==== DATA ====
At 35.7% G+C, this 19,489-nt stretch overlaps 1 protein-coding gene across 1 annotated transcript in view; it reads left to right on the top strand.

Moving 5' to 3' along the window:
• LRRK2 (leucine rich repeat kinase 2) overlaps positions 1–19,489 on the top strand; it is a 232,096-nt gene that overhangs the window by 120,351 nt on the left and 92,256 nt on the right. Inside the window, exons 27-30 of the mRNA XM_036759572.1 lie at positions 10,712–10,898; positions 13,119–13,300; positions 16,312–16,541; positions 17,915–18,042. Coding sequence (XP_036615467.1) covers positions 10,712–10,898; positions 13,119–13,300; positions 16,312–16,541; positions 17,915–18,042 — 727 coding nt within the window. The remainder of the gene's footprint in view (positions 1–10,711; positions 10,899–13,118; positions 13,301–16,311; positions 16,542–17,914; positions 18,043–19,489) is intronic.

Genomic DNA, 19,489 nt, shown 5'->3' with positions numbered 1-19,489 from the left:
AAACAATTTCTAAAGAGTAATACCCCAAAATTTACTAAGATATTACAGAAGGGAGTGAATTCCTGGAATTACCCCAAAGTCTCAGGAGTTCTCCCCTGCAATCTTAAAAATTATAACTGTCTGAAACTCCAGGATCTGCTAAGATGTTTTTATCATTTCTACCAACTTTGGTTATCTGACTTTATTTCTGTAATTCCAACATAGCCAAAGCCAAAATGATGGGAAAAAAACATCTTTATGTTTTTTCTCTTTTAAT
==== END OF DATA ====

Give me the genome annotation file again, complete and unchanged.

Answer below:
At 35.7% G+C, this 19,489-nt stretch overlaps 1 protein-coding gene across 1 annotated transcript in view; it reads left to right on the top strand.

Moving 5' to 3' along the window:
• LRRK2 (leucine rich repeat kinase 2) overlaps positions 1–19,489 on the top strand; it is a 232,096-nt gene that overhangs the window by 120,351 nt on the left and 92,256 nt on the right. Inside the window, exons 27-30 of the mRNA XM_036759572.1 lie at positions 10,712–10,898; positions 13,119–13,300; positions 16,312–16,541; positions 17,915–18,042. Coding sequence (XP_036615467.1) covers positions 10,712–10,898; positions 13,119–13,300; positions 16,312–16,541; positions 17,915–18,042 — 727 coding nt within the window. The remainder of the gene's footprint in view (positions 1–10,711; positions 10,899–13,118; positions 13,301–16,311; positions 16,542–17,914; positions 18,043–19,489) is intronic.

Genomic DNA, 19,489 nt, shown 5'->3' with positions numbered 1-19,489 from the left:
AAACAATTTCTAAAGAGTAATACCCCAAAATTTACTAAGATATTACAGAAGGGAGTGAATTCCTGGAATTACCCCAAAGTCTCAGGAGTTCTCCCCTGCAATCTTAAAAATTATAACTGTCTGAAACTCCAGGATCTGCTAAGATGTTTTTATCATTTCTACCAACTTTGGTTATCTGACTTTATTTCTGTAATTCCAACATAGCCAAAGCCAAAATGATGGGAAAAAAACATCTTTATGTTTTTTCTCTTTTAAT